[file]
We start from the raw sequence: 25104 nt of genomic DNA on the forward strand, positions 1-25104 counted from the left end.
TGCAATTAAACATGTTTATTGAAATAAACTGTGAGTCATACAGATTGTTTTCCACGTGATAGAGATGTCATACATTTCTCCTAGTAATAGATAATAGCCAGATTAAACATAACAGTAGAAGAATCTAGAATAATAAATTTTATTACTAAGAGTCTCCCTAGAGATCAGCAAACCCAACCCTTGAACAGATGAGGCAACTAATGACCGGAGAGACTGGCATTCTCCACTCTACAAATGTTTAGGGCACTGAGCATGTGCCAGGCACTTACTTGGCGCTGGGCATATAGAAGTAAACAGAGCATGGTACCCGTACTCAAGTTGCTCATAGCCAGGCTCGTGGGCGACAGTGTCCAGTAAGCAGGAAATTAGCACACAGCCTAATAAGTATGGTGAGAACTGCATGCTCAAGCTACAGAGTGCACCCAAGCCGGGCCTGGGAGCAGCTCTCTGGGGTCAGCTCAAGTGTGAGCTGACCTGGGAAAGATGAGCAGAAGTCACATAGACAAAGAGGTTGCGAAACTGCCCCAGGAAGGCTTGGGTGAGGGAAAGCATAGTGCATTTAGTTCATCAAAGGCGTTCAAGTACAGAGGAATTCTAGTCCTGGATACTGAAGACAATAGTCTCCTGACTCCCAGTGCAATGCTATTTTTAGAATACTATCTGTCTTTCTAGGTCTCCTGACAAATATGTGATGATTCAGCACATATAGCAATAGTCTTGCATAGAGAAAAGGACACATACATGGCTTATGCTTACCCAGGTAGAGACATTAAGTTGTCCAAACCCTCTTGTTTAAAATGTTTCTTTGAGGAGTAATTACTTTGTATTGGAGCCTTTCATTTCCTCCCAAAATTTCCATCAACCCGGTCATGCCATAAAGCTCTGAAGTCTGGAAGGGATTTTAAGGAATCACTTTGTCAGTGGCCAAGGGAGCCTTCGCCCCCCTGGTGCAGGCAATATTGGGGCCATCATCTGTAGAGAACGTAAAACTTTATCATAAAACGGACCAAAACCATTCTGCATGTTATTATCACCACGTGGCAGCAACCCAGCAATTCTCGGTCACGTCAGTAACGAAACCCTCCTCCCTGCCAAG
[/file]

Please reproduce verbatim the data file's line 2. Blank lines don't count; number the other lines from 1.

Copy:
TGCAATTAAACATGTTTATTGAAATAAACTGTGAGTCATACAGATTGTTTTCCACGTGATAGAGATGTCATACATTTCTCCTAGTAATAGATAATAGCCAGATTAAACATAACAGTAGAAGAATCTAGAATAATAAATTTTATTACTAAGAGTCTCCCTAGAGATCAGCAAACCCAACCCTTGAACAGATGAGGCAACTAATGACCGGAGAGACTGGCATTCTCCACTCTACAAATGTTTAGGGCACTGAGCATGTGCCAGGCACTTACTTGGCGCTGGGCATATAGAAGTAAACAGAGCATGGTACCCGTACTCAAGTTGCTCATAGCCAGGCTCGTGGGCGACAGTGTCCAGTAAGCAGGAAATTAGCACACAGCCTAATAAGTATGGTGAGAACTGCATGCTCAAGCTACAGAGTGCACCCAAGCCGGGCCTGGGAGCAGCTCTCTGGGGTCAGCTCAAGTGTGAGCTGACCTGGGAAAGATGAGCAGAAGTCACATAGACAAAGAGGTTGCGAAACTGCCCCAGGAAGGCTTGGGTGAGGGAAAGCATAGTGCATTTAGTTCATCAAAGGCGTTCAAGTACAGAGGAATTCTAGTCCTGGATACTGAAGACAATAGTCTCCTGACTCCCAGTGCAATGCTATTTTTAGAATACTATCTGTCTTTCTAGGTCTCCTGACAAATATGTGATGATTCAGCACATATAGCAATAGTCTTGCATAGAGAAAAGGACACATACATGGCTTATGCTTACCCAGGTAGAGACATTAAGTTGTCCAAACCCTCTTGTTTAAAATGTTTCTTTGAGGAGTAATTACTTTGTATTGGAGCCTTTCATTTCCTCCCAAAATTTCCATCAACCCGGTCATGCCATAAAGCTCTGAAGTCTGGAAGGGATTTTAAGGAATCACTTTGTCAGTGGCCAAGGGAGCCTTCGCCCCCCTGGTGCAGGCAATATTGGGGCCATCATCTGTAGAGAACGTAAAACTTTATCATAAAACGGACCAAAACCATTCTGCATGTTATTATCACCACGTGGCAGCAACCCAGCAATTCTCGGTCACGTCAGTAACGAAACCCTCCTCCCTGCCAAG